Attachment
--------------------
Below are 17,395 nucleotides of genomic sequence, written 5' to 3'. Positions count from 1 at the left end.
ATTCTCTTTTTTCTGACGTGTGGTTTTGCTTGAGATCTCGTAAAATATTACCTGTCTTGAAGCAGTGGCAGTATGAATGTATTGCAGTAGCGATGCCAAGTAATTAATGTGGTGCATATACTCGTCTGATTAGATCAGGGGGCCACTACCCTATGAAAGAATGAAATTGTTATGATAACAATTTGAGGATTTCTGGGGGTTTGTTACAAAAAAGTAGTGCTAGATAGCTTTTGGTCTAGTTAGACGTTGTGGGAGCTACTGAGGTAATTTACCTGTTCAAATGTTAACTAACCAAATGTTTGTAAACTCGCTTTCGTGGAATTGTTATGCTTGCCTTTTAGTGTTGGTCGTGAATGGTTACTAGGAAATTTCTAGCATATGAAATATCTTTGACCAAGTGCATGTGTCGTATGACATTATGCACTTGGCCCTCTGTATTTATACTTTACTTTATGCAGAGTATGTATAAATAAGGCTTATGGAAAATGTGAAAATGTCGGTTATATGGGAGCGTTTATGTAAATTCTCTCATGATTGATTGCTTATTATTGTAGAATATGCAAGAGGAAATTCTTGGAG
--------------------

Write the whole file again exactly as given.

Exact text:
Below are 17,395 nucleotides of genomic sequence, written 5' to 3'. Positions count from 1 at the left end.
ATTCTCTTTTTTCTGACGTGTGGTTTTGCTTGAGATCTCGTAAAATATTACCTGTCTTGAAGCAGTGGCAGTATGAATGTATTGCAGTAGCGATGCCAAGTAATTAATGTGGTGCATATACTCGTCTGATTAGATCAGGGGGCCACTACCCTATGAAAGAATGAAATTGTTATGATAACAATTTGAGGATTTCTGGGGGTTTGTTACAAAAAAGTAGTGCTAGATAGCTTTTGGTCTAGTTAGACGTTGTGGGAGCTACTGAGGTAATTTACCTGTTCAAATGTTAACTAACCAAATGTTTGTAAACTCGCTTTCGTGGAATTGTTATGCTTGCCTTTTAGTGTTGGTCGTGAATGGTTACTAGGAAATTTCTAGCATATGAAATATCTTTGACCAAGTGCATGTGTCGTATGACATTATGCACTTGGCCCTCTGTATTTATACTTTACTTTATGCAGAGTATGTATAAATAAGGCTTATGGAAAATGTGAAAATGTCGGTTATATGGGAGCGTTTATGTAAATTCTCTCATGATTGATTGCTTATTATTGTAGAATATGCAAGAGGAAATTCTTGGAG